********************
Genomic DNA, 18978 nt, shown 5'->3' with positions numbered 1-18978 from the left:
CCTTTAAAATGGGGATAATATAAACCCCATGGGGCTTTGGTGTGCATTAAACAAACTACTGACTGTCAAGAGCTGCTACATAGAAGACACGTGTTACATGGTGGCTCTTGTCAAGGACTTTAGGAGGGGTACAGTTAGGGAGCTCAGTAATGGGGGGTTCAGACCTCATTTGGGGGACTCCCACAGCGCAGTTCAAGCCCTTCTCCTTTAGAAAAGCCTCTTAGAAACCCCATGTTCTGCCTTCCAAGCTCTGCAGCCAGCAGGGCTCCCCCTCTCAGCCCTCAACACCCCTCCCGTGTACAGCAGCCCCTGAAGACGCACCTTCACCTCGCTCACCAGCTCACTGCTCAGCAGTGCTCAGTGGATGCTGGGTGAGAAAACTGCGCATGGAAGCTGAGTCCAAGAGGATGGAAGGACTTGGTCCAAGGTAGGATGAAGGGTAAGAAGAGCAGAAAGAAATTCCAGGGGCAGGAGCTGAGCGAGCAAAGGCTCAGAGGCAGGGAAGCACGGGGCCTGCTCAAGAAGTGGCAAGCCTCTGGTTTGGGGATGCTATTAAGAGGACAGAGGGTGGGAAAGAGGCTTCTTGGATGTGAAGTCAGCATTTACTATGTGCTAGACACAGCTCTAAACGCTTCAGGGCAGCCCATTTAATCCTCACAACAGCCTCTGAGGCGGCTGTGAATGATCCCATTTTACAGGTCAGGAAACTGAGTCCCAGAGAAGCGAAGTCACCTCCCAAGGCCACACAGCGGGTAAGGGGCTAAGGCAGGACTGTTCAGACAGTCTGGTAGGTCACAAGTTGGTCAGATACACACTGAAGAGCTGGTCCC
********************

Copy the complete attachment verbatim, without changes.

Genomic DNA, 18978 nt, shown 5'->3' with positions numbered 1-18978 from the left:
CCTTTAAAATGGGGATAATATAAACCCCATGGGGCTTTGGTGTGCATTAAACAAACTACTGACTGTCAAGAGCTGCTACATAGAAGACACGTGTTACATGGTGGCTCTTGTCAAGGACTTTAGGAGGGGTACAGTTAGGGAGCTCAGTAATGGGGGGTTCAGACCTCATTTGGGGGACTCCCACAGCGCAGTTCAAGCCCTTCTCCTTTAGAAAAGCCTCTTAGAAACCCCATGTTCTGCCTTCCAAGCTCTGCAGCCAGCAGGGCTCCCCCTCTCAGCCCTCAACACCCCTCCCGTGTACAGCAGCCCCTGAAGACGCACCTTCACCTCGCTCACCAGCTCACTGCTCAGCAGTGCTCAGTGGATGCTGGGTGAGAAAACTGCGCATGGAAGCTGAGTCCAAGAGGATGGAAGGACTTGGTCCAAGGTAGGATGAAGGGTAAGAAGAGCAGAAAGAAATTCCAGGGGCAGGAGCTGAGCGAGCAAAGGCTCAGAGGCAGGGAAGCACGGGGCCTGCTCAAGAAGTGGCAAGCCTCTGGTTTGGGGATGCTATTAAGAGGACAGAGGGTGGGAAAGAGGCTTCTTGGATGTGAAGTCAGCATTTACTATGTGCTAGACACAGCTCTAAACGCTTCAGGGCAGCCCATTTAATCCTCACAACAGCCTCTGAGGCGGCTGTGAATGATCCCATTTTACAGGTCAGGAAACTGAGTCCCAGAGAAGCGAAGTCACCTCCCAAGGCCACACAGCGGGTAAGGGGCTAAGGCAGGACTGTTCAGACAGTCTGGTAGGTCACAAGTTGGTCAGATACACACTGAAGAGCTGGTCCC